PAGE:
- Kidney and bladder damage is a complication of diabetes. People with diabetes are at risk of bladder and kidney infections, kidney failure and dialysis
- Good diabetes self management and keeping your blood pressure at a healthy level will reduce this risk
- Annual kidney health checks are recommended
Kidney disease occurs when the nephrons inside your kidneys, which act as blood filters, are damaged. This leads to the build up of waste and fluids inside the body. If kidney disease is not diagnosed, it can lead to serious complications including kidney failure, which requires dialysis or a kidney transplant to keep you alive.
Kidney disease and diabetes
Each kidney contains up to one million nephrons, the filtering units of the kidneys. Inside a nephron is a tiny set of looping blood vessels called the glomerulus. Diabetes can damage the kidney filters, leading to diabetic kidney disease, or diabetic nephropathy.
If kidney disease is found early, medication, dietary and lifestyle changes can increase the life of your kidneys and keep you feeling your best for as long as possible.
In some cases diabetic kidney disease causes the kidney filters to become blocked and stop working, which results in kidney failure. Symptoms of kidney failure may be general and can include:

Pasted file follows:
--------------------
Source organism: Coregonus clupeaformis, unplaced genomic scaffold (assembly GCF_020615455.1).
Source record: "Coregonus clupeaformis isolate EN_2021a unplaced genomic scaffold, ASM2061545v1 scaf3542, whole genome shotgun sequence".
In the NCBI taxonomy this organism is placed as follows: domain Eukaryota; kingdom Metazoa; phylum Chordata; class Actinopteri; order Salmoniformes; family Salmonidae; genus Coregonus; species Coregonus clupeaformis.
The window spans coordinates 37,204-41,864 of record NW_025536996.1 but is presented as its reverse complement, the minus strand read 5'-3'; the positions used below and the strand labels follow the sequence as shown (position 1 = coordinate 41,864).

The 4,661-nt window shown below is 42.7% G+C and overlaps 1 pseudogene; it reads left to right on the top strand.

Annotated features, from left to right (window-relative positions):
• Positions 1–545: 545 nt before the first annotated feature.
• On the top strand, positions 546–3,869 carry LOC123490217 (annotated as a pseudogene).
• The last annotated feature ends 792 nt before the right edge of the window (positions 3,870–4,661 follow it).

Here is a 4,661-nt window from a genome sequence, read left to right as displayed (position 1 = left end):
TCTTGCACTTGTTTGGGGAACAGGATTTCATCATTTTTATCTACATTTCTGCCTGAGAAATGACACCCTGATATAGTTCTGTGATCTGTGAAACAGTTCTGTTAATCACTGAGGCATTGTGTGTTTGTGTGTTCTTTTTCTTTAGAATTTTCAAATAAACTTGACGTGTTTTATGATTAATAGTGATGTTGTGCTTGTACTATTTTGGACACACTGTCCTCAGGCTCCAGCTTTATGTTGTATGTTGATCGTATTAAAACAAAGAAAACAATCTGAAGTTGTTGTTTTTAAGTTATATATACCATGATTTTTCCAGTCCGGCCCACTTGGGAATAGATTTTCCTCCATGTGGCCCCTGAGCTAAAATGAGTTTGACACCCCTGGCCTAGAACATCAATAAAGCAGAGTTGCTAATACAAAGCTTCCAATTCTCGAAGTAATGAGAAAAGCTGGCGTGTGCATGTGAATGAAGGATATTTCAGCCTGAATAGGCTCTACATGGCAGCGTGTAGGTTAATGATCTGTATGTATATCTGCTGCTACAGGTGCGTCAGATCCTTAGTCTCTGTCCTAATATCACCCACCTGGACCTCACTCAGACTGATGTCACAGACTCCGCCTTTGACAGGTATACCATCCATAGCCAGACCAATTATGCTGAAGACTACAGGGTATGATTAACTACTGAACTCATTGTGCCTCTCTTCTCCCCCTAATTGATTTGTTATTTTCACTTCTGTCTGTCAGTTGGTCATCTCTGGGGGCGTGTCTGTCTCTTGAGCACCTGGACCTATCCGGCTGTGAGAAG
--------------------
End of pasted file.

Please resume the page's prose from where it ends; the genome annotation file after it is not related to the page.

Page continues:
- changes in the amount and number of times urine is passed
- blood in the urine
- loss of appetite
- difficulty sleeping
- lack of concentration
- shortness of breath
- nausea and vomiting
Managing blood sugar levels can slow down the development of diabetic kidney disease.
Kidney health check
It is very important that diabetic kidney disease is detected early as treatment can help to increase the life of the kidneys. Your health care team can give you practical advice about the best way to keep your kidneys healthy.
If you have diabetes your doctor should undertake a yearly kidney health check, which includes:
- urine test to detect albuminuria
- blood test to estimate the GFR (eGFR)
- blood pressure test
What is albuminuria?
Albumin is a type of protein. The urine test is assessing the rate at which the kidneys are leaking a albumin into the urine. Albuminuria can lead to problems with the body's fluid balance and result in swelling (oedema), often in the legs, feet, face and hands.
The urine is tested with a special test strip in the laboratory. See your doctor immediately if you have any of the above signs of bladder or kidney infection. Any treatment that lowers levels of protein in the urine can help to reduce the rate of progression to kidney failure. ACE inhibitors or ARBs may be used to treat albuminuria. These drugs should be used even if blood pressure is in the desired range.
Being a non-smoker
It is well known that smoking harms the body. Smoking causes a narrowing of the arteries, including the small vessels in the kidney filters. This reduces the kidneys' ability to work properly. If you have diabetes and smoke, the risk of developing albuminuria is much higher. Smoking also increased blood pressure. For reasons that are not well understood, smoking also appears to speed up the progression of diabetic kidney disease to kidney failure.
High blood pressure
Decreasing kidney function is usually linked with a rise in blood pressure. This rise is small at first and may only be detected by taking blood pressure over 24-hours. Even small rises in blood pressure need to be treated, as unmanaged high blood pressure increases the risk of kidney damage.